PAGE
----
Example of view available with Revit.

Example of view available with Revit.

Vieux Montreal is one of the first architectural technology departments to introduce Revit in its coursework. The departement began investigating the software after getting calls from employers who wanted graduates proficient in Revit. About two or three years ago, even students began to ask about it. The BIM concept at the heart of Revit is what propelled this as it is an intergral approach to building design and documentation. It quickly became apparent that changes needed to be planned now, given that transforming the curriculum wouldn't happen overnight.

The first step was to set up an introductory course presenting the general concepts of Revit so that teachers could learn what the software was all about. After this, a four day course was set up which went into more detail. Once the teachers were up to speed with the basics, the dilemma was where to introduce the technology into the curriculum. It was decided to introduce it as a pilot in the 5th year project course this year so that spring 2011 graduates would at least have one year of exposure to Revit before going out on the job market. The next challenge now is how it will be integrated into other project-based courses given in earlier years. The department decided to gradually introduce Revit into the project development courses and retain Autocad in construction courses where drawing details is still a better match with the nature of Autocad.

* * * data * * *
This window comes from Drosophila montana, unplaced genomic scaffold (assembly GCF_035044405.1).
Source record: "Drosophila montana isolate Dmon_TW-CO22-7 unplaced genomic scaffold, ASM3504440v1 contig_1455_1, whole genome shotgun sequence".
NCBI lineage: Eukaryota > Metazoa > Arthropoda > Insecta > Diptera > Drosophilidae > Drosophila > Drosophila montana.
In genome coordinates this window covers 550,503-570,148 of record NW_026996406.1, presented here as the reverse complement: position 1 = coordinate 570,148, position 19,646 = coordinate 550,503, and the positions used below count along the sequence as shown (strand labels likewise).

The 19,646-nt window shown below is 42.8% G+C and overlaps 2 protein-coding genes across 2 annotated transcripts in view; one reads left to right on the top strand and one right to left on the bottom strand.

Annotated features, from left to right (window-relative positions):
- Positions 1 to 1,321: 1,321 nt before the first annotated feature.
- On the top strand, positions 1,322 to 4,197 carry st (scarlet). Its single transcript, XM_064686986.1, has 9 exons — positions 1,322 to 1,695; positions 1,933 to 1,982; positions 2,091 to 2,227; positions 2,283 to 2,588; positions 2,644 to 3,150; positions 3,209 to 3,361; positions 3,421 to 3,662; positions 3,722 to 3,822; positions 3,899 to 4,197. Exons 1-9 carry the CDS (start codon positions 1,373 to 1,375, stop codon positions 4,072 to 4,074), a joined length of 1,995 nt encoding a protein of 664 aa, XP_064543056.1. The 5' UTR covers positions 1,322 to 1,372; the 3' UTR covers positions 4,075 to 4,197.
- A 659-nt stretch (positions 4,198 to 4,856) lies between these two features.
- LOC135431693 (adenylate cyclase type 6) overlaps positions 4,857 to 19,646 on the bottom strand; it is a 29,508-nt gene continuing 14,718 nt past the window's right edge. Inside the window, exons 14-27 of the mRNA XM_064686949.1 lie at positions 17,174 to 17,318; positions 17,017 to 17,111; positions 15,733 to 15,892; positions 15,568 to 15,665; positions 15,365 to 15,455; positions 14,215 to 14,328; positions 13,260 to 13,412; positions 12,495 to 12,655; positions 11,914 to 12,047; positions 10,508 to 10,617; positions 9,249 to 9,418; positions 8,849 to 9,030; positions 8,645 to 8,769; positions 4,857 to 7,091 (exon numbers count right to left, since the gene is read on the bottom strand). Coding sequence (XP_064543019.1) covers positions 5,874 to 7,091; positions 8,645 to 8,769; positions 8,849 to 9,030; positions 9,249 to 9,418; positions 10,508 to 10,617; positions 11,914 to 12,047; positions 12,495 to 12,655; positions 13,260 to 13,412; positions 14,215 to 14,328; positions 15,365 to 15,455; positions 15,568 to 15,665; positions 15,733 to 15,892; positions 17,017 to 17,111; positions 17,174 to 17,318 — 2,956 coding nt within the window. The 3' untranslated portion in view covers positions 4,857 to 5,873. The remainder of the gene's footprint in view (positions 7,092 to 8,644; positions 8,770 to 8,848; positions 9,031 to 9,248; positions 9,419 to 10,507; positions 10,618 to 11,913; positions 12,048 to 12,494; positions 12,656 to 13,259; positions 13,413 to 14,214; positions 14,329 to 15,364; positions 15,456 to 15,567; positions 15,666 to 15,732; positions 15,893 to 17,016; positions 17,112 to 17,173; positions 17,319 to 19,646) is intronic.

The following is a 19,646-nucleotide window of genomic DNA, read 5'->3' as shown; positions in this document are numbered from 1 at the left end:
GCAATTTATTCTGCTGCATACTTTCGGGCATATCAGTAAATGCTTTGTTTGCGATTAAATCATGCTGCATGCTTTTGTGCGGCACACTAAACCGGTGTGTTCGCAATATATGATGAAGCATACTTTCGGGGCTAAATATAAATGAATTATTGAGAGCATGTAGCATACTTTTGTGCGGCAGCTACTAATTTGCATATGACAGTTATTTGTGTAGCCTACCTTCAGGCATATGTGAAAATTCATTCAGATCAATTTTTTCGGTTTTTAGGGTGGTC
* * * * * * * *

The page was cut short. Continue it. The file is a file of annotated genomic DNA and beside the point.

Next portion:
It is certain that there will be a convergence between the two programs some time in the future, but Autocad is still an industry leader and is not about to disappear tomorrow. REVIT, however, is gradually taking on those Autocad capabilities it needs, so the merge may happen more quickly than we think. When computers were first introduced in architectural offices in the Eighties, they were very slow, and conventions, such as colours to represent line widths, were necessary but hardly intuitive making the visual aspect of drawings harder to interpret. Students spent weeks learning things that had taken them minutes by hand.

Students at work.